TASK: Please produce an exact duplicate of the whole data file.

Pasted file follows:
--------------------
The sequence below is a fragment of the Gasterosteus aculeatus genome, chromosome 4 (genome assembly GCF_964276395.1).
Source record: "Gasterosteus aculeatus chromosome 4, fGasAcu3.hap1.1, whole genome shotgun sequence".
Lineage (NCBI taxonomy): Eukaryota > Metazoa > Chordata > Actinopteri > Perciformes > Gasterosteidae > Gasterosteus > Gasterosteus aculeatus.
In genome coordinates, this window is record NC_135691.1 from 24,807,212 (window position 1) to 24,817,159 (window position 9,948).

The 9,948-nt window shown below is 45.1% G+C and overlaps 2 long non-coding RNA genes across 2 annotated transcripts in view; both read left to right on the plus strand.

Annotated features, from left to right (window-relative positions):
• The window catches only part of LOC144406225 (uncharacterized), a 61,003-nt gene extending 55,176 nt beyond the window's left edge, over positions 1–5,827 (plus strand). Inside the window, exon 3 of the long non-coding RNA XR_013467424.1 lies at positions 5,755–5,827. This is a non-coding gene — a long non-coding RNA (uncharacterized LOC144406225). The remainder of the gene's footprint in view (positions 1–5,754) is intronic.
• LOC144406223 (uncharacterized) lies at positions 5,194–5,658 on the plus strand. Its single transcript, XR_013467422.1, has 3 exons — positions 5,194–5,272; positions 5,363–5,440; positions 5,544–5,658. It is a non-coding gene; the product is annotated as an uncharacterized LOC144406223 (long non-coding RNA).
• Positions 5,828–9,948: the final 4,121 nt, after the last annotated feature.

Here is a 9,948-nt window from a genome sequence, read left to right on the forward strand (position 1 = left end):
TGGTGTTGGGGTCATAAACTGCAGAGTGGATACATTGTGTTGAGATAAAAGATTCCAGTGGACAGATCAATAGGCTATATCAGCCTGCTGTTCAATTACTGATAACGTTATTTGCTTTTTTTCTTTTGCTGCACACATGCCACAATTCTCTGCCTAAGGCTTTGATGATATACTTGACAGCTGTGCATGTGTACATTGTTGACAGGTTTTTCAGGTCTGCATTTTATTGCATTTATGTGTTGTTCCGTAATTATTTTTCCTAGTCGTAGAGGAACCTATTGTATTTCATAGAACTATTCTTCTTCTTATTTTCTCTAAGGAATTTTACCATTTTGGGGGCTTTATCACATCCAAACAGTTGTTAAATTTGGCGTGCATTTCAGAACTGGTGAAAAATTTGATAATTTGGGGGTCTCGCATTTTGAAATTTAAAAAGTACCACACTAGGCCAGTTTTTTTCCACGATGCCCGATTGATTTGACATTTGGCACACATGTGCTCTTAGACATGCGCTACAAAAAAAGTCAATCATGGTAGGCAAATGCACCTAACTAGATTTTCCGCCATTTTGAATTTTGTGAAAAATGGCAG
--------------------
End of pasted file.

The sequence below is a fragment of the Gasterosteus aculeatus genome, chromosome 4 (genome assembly GCF_964276395.1).
Source record: "Gasterosteus aculeatus chromosome 4, fGasAcu3.hap1.1, whole genome shotgun sequence".
Lineage (NCBI taxonomy): Eukaryota > Metazoa > Chordata > Actinopteri > Perciformes > Gasterosteidae > Gasterosteus > Gasterosteus aculeatus.
In genome coordinates, this window is record NC_135691.1 from 24,807,212 (window position 1) to 24,817,159 (window position 9,948).

The 9,948-nt window shown below is 45.1% G+C and overlaps 2 long non-coding RNA genes across 2 annotated transcripts in view; both read left to right on the plus strand.

Annotated features, from left to right (window-relative positions):
• The window catches only part of LOC144406225 (uncharacterized), a 61,003-nt gene extending 55,176 nt beyond the window's left edge, over positions 1–5,827 (plus strand). Inside the window, exon 3 of the long non-coding RNA XR_013467424.1 lies at positions 5,755–5,827. This is a non-coding gene — a long non-coding RNA (uncharacterized LOC144406225). The remainder of the gene's footprint in view (positions 1–5,754) is intronic.
• LOC144406223 (uncharacterized) lies at positions 5,194–5,658 on the plus strand. Its single transcript, XR_013467422.1, has 3 exons — positions 5,194–5,272; positions 5,363–5,440; positions 5,544–5,658. It is a non-coding gene; the product is annotated as an uncharacterized LOC144406223 (long non-coding RNA).
• Positions 5,828–9,948: the final 4,121 nt, after the last annotated feature.

Here is a 9,948-nt window from a genome sequence, read left to right on the forward strand (position 1 = left end):
TGGTGTTGGGGTCATAAACTGCAGAGTGGATACATTGTGTTGAGATAAAAGATTCCAGTGGACAGATCAATAGGCTATATCAGCCTGCTGTTCAATTACTGATAACGTTATTTGCTTTTTTTCTTTTGCTGCACACATGCCACAATTCTCTGCCTAAGGCTTTGATGATATACTTGACAGCTGTGCATGTGTACATTGTTGACAGGTTTTTCAGGTCTGCATTTTATTGCATTTATGTGTTGTTCCGTAATTATTTTTCCTAGTCGTAGAGGAACCTATTGTATTTCATAGAACTATTCTTCTTCTTATTTTCTCTAAGGAATTTTACCATTTTGGGGGCTTTATCACATCCAAACAGTTGTTAAATTTGGCGTGCATTTCAGAACTGGTGAAAAATTTGATAATTTGGGGGTCTCGCATTTTGAAATTTAAAAAGTACCACACTAGGCCAGTTTTTTTCCACGATGCCCGATTGATTTGACATTTGGCACACATGTGCTCTTAGACATGCGCTACAAAAAAAGTCAATCATGGTAGGCAAATGCACCTAACTAGATTTTCCGCCATTTTGAATTTTGTGAAAAATGGCAG